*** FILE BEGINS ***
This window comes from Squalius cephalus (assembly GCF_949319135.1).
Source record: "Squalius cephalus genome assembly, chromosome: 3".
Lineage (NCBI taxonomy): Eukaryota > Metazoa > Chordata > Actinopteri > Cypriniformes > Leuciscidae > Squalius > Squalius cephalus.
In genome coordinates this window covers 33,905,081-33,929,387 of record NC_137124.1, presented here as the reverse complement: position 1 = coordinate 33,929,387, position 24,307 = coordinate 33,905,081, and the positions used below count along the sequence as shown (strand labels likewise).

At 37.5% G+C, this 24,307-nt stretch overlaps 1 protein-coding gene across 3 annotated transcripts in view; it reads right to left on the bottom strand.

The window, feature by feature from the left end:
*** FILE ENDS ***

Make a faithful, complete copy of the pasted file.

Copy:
This window comes from Squalius cephalus (assembly GCF_949319135.1).
Source record: "Squalius cephalus genome assembly, chromosome: 3".
Lineage (NCBI taxonomy): Eukaryota > Metazoa > Chordata > Actinopteri > Cypriniformes > Leuciscidae > Squalius > Squalius cephalus.
In genome coordinates this window covers 33,905,081-33,929,387 of record NC_137124.1, presented here as the reverse complement: position 1 = coordinate 33,929,387, position 24,307 = coordinate 33,905,081, and the positions used below count along the sequence as shown (strand labels likewise).

At 37.5% G+C, this 24,307-nt stretch overlaps 1 protein-coding gene across 3 annotated transcripts in view; it reads right to left on the bottom strand.

The window, feature by feature from the left end: